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ISO Sensitivity / Noise levels

ISO equivalence on a digital camera is the ability to increase the sensitivity of the sensor. The works by turning up the "volume" (gain) on the sensor's signal amplifiers (remember the sensor is an analogue device). By amplifying the signal you also amplify the noise which becomes more visible at higher ISO's. Many modern cameras also employ noise reduction and / or sharpness reduction at higher sensitivities.

To measure noise levels we take a sequence of images of a GretagMacBeth ColorChecker chart (controlled artificial daylight lighting). The exposure is matched to the ISO (die. ISO 200, 1/200 sec for consistency of exposure between cameras). The image sequence is run through our own proprietary noise measurement tool (version 1.4 in this review). Click here for more information. (Note that noise values indicated on the graphs here can not be compared to those in other reviews.)

Fuji FinePix S8000fd vs Panasonic Lumix FX18 vs Olympus SP560-UZ

Fujifilm FinePix S8000fd
ISO 64

n/a

Olympus SP560-UZ
ISO 50

Fujifilm FinePix S8000fd ISO 100 Panasonic Lumix FZ18
ISO 100
Olympus SP560-UZ
ISO 100
Fujifilm FinePix S8000fd
ISO 200
Panasonic Lumix FZ18
ISO 200
Olympus SP560-UZ
ISO 200
Fujifilm FinePix S8000fd ISO 400 Panasonic Lumix FZ18
ISO 400
Olympus SP560-UZ
ISO 400
Fujifilm FinePix S8000fd ISO 800 Panasonic Lumix FZ18
ISO 800
Olympus SP560-UZ
ISO 800
Fujifilm FinePix S8000fd ISO 1600 Panasonic Lumix FZ18
ISO 1600
Olympus SP560-UZ
ISO 1600
Fujifilm FinePix S8000fd
ISO 3200
n/a Olympus SP560-UZ
ISO 3200
Fujifilm FinePix S8000fd
ISO 6400
n/a Olympus SP560-UZ
ISO 6400

Fuji has used a conventional CCD in the S8000, rather than its higher sensitivity Super-CCD technology (the acclaimed sensor used in the S6000fd would result in an 18x zoom the size of a dustbin). This leaves the S8000fd using essentially the same technology as its two most obvious competitors. As a result, the differences between the cameras are more to the balance between noise and noise reduction being struck by their manufacturers. Fujifilm has clearly decided that it's better to allow a little noise to appear than to eliminate all the detail (though how well it succeeds in this is questionable).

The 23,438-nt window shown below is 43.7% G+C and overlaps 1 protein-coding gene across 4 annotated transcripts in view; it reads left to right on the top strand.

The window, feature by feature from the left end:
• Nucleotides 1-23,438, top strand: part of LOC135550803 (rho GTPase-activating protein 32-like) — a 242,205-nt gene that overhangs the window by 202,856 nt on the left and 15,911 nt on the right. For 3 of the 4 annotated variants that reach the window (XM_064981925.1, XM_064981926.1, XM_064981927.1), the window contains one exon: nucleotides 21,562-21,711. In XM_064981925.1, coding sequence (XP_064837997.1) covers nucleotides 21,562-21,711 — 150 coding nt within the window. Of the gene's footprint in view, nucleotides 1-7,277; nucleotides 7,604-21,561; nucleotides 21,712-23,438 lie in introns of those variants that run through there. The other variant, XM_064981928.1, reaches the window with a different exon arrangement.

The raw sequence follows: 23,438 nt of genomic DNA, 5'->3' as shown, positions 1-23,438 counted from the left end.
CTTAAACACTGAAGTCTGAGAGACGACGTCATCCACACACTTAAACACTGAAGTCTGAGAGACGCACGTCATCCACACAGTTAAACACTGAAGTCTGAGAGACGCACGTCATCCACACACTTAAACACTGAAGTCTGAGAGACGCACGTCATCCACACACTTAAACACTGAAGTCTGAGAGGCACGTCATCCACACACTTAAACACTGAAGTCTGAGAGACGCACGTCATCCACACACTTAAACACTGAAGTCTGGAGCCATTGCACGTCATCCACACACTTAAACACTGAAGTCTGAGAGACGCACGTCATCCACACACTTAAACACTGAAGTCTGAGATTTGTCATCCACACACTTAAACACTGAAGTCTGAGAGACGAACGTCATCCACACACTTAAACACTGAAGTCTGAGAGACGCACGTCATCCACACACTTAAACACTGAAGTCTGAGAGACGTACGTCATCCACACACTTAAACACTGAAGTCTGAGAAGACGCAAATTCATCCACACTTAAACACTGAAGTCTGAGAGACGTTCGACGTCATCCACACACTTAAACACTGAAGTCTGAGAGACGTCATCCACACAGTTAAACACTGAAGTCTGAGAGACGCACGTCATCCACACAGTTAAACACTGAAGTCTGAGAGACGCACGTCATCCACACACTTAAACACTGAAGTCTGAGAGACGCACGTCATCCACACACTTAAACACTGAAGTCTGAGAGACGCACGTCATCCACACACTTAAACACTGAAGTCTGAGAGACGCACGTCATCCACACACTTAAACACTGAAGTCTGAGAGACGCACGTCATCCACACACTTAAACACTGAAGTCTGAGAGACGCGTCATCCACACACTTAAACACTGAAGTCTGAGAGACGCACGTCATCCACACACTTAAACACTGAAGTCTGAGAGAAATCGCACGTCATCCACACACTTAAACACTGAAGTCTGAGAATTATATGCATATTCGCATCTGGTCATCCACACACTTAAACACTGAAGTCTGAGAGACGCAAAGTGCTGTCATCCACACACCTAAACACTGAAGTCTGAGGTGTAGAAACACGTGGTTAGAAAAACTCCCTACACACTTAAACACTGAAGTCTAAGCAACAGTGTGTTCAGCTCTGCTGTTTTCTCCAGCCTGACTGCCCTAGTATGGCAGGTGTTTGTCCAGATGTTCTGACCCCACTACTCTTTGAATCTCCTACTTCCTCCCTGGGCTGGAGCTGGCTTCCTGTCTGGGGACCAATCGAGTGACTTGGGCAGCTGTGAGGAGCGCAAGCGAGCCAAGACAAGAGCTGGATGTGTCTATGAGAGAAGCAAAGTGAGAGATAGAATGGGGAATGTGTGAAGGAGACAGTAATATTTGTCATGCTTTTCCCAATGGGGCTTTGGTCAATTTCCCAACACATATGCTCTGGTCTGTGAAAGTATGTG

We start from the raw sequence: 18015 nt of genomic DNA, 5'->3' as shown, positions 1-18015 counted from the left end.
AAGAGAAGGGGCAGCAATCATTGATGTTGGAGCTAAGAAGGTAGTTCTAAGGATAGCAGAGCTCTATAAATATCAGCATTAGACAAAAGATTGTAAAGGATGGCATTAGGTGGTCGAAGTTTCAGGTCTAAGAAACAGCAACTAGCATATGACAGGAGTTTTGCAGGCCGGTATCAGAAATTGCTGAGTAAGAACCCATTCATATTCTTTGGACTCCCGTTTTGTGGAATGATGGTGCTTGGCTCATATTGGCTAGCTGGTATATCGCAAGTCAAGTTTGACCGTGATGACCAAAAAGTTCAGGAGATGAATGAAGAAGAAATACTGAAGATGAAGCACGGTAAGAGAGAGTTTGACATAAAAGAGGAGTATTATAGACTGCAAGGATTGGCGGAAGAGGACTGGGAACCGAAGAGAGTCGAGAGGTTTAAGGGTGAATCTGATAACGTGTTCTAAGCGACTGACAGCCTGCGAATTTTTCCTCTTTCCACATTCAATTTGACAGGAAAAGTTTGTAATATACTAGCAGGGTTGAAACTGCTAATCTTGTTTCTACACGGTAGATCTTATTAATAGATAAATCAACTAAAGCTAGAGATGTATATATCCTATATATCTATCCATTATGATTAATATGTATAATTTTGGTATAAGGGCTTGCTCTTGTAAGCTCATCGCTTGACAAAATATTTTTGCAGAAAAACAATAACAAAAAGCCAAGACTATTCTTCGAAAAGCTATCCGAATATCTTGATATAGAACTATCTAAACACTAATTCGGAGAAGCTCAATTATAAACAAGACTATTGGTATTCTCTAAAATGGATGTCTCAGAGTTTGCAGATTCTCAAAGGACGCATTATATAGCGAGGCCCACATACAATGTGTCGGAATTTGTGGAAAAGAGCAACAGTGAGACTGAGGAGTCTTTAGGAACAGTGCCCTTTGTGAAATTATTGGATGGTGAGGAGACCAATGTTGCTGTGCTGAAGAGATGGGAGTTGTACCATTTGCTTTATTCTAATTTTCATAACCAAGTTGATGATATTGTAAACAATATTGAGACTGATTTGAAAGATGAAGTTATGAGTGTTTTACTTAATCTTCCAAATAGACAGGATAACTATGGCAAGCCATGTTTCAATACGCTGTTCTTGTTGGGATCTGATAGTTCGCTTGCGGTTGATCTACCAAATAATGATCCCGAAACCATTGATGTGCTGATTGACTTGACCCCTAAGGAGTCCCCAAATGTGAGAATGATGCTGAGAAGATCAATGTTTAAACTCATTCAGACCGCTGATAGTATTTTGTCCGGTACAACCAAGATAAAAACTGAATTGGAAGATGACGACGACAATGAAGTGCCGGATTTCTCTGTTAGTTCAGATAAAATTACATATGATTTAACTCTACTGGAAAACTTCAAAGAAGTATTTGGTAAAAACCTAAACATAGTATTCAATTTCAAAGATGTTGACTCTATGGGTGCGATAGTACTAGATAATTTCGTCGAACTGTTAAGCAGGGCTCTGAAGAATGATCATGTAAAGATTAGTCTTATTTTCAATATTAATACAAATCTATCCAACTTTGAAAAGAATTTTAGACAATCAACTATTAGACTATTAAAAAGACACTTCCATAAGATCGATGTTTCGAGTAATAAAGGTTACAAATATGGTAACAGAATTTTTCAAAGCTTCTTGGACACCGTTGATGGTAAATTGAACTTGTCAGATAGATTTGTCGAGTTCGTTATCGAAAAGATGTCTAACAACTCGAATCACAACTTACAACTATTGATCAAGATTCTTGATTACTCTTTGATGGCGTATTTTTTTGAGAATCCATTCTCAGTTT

The S8000fd has marginally higher chroma and luminance noise than its competitors, and shows visibly less loss of detail at ISO 200-400. Once you get to ISO 800 the differences are mostly aesthetic, with Fuji trying hard to keep the noise down whilst retaining some sharpness - something it does to a degree, but only by adding some pretty unpleasant painterly noise reduction. That said the results at ISO 400 and 800 make for better looking small prints than you'd get from either competitor. All three cameras produce fairly shoddy results at ISO 1600

The Fuji starts to combine information from several photosites (pixel binning) to produce a lower-resolution IS0 3200 image. The results aren't going to please anyone who wants to actually look at their photos but it's there if you really want it. The Olympus doesn't resort to pixel binning but this doesn't help it produce anything readily tolerable. At ISO 6400 you'd be better off putting the camera away and remembering how the scene looked, rather than filling your memory cards with pre-school watercolors that these cameras produce in very low light.

Luminance noise graph

Cameras compared:
Fujifilm FinePix S8000fd, Panasonic FZ18, Olympus SP560UZ

Indicated ISO sensitivity is on the horizontal axis of this graph, standard deviation of luminosity is on the vertical axis.

RGB noise graph

Indicated ISO sensitivity is on the horizontal axis of this graph, standard deviation of each of the red, green and blue channels is on the vertical axis.

Low contrast detail

What the crops and graph don't show is the effect of noise reduction on low contrast fine detail such as hair, fur or foliage. An inevitable side effect of noise removal is that this kind of detail is also blurred or smeared, resulting in a loss of 'texture'. In a new test the crops below show the effect of the noise reduction on such texture (fur) as you move up the ISO range.

100% Crops
ISO 64 ISO 100 ISO 200 ISO 400
ISO 800 ISO 1600 ISO 3200 ISO 6400

This test attempts to re-create the conditions that appear in real-world images. Whether it's grass, distant leaves, hair or fur, fine detail of a similar color can easily confuse noise reduction routines, which just smear all of the results together and remove or distort fine texture in the final images. Here you can see that the detail starts to degrade at ISO 200 and is totally gone by the time you reach ISO 800. As we've already seen, ISO 3200 and 6400 favor blobs of color over detail. That all said, to Fuji's credit the ISO 64-400 results are a lot better than many we've seen.

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